The challenge inherent in saviourist storytelling, whether in knowledge leadership or frontline programmes, is that it fuels a broader set of practices and processes in development that offer White people a reinforced sense of power and privilege while doing the opposite for Black people and people of colour.

2. Leaving racial injustice out of the research and development context

Most of the stories we tell through development research consistently mask – and by default deny – the race-based oppression, injustice and exploitation that underpin the inequality issues we write about.

This lack of voice on racial oppression and injustice past and present creates narratives that lack explanations about how and why economic patterns of wealth and poverty correlate so closely with the experiences of people living in majority White and Black countries respectively.

3. A position influenced by the White gaze

The White gaze in development, a term coined by Liberian academic and activist Robtel Neajai Pailey, is a way of (often unconsciously) looking at the world and finding White western culture, its intellectual achievements and ways of organising society as the norm that other cultures ought to aspire to – while finding cultures of Black people and people of colour as inherently lacking.

Both the White gaze and Eurocentrism (centring western concepts and creating no room for other perspectives to be valued) influence our philosophical and political positions when we create content.

4. Exclusion through authorship and ‘selective’ storytelling

The lack of prominent Black researchers and researchers of colour creating knowledge products in the international development field is a visible challenge.

Also, the topics that rise to the top of research agendas, and donor-driven approaches to sharing research insights, can undermine the telling of stories about development done solely by, or under the leadership of, Black people and people of colour – leaving their stories marginalised or untold.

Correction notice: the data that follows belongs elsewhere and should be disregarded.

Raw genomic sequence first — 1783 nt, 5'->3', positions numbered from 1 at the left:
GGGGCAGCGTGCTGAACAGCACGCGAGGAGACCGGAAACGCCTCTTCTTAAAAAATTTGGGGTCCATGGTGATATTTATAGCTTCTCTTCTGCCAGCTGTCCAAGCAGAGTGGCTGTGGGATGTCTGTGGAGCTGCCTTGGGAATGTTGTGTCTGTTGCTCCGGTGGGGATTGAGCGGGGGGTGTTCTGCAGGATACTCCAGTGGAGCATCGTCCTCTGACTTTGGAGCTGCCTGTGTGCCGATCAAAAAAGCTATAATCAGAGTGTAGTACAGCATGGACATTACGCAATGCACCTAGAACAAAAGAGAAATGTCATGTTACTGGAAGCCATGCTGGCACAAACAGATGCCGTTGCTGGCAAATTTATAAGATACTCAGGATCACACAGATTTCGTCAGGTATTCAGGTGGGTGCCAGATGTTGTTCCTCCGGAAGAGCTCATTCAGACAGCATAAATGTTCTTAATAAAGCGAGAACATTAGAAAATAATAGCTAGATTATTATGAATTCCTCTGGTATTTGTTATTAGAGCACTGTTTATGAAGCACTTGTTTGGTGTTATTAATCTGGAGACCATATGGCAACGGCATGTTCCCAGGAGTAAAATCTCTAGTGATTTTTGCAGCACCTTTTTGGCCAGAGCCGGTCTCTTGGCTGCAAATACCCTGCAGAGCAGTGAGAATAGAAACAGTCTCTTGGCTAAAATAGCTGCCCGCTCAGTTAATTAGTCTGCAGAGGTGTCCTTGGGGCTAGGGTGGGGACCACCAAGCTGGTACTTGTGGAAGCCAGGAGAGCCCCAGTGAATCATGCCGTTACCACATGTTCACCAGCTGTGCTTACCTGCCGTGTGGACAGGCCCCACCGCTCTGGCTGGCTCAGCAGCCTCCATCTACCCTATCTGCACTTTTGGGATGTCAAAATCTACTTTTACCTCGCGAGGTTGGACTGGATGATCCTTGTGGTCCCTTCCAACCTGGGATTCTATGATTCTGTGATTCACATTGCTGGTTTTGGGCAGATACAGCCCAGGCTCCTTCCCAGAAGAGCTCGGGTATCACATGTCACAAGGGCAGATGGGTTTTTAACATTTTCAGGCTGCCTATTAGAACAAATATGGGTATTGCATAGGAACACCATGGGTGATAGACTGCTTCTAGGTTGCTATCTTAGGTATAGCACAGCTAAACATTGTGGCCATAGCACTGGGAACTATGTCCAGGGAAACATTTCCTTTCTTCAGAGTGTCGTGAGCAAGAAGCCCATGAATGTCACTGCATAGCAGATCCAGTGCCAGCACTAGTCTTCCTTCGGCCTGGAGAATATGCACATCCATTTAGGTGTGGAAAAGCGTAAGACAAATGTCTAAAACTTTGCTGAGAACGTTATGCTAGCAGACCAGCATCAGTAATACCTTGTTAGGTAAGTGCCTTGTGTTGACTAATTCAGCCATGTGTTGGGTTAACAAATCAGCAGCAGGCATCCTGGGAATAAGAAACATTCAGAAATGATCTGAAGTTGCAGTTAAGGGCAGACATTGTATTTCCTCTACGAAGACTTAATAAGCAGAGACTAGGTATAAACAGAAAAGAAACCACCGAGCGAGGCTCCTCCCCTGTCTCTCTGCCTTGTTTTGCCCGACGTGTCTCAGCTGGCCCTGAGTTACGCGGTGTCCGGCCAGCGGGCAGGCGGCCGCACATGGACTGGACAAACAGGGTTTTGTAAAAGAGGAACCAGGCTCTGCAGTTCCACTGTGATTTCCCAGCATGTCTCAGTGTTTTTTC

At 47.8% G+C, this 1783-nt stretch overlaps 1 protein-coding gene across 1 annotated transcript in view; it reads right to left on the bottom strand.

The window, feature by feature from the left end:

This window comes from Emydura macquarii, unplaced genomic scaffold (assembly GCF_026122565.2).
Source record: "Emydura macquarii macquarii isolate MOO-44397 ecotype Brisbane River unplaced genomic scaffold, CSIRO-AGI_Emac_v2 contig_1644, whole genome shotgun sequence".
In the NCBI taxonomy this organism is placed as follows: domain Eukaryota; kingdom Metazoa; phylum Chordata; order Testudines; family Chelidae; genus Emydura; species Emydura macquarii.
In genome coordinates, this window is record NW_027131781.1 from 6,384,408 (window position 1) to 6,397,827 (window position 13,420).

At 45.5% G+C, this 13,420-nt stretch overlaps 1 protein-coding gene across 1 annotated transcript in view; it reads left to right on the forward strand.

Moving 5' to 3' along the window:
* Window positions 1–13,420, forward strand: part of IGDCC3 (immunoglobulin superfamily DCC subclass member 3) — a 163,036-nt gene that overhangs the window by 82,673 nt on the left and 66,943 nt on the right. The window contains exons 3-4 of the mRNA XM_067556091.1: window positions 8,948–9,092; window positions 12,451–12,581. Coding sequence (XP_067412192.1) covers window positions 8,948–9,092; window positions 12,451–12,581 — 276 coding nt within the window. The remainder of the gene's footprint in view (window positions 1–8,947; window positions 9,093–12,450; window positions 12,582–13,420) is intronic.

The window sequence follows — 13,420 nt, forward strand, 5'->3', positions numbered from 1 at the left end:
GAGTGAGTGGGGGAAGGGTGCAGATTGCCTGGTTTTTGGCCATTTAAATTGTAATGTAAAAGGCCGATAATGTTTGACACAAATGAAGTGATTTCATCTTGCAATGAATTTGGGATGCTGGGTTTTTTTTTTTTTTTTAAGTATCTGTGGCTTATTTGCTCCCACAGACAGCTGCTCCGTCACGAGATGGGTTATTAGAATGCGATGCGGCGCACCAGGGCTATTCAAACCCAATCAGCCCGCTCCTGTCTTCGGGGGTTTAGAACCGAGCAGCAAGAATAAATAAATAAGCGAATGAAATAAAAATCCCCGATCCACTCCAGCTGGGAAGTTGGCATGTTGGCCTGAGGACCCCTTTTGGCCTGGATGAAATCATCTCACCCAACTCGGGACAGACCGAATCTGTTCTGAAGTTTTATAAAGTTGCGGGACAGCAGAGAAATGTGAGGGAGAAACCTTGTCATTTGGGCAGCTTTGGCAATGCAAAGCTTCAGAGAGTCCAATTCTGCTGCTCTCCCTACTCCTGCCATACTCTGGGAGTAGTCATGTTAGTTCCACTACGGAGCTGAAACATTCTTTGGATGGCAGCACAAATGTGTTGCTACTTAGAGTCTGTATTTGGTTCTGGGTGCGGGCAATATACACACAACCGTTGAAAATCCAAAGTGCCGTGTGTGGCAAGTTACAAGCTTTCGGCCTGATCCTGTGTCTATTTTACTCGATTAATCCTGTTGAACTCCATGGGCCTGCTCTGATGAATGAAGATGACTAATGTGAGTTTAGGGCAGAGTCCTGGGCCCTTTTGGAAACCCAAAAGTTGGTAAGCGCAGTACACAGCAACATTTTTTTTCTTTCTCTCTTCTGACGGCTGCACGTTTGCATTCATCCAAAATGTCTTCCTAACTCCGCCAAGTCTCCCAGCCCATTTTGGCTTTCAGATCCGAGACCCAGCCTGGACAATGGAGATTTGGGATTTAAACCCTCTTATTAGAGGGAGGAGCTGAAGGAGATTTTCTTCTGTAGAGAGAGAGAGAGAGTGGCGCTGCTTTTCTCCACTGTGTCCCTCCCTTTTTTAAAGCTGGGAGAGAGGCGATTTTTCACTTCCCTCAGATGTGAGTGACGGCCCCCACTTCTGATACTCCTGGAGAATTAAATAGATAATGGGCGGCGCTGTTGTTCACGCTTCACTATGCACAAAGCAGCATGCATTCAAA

Opportunities for change

So, what are the opportunities for doing things differently? Acknowledging that to change big things, you need to be able to first change small things is a good start.

This could mean starting to talk more openly about racism in storytelling – including in research. Creating knowledge products that speak to issues that link racism and development is also critical. For example, exploring the lasting impact colonisation has had on Global South economies and governance, or the injustice of post-colonial debt relief.

More broadly, changing the way we present majority White organisations can be powerful too: we can aim to continually create opportunities for the Black people and people of colour in our organisations to define themselves and increase the visibility of their contribution to development research.

Download: Discomfort to discovery: Exploring racism and antiracism in development narratives

To learn more about Wood & Water and the work they do, visit Wood & Water.

You can also follow them on X @woodwater_org and LinkedIn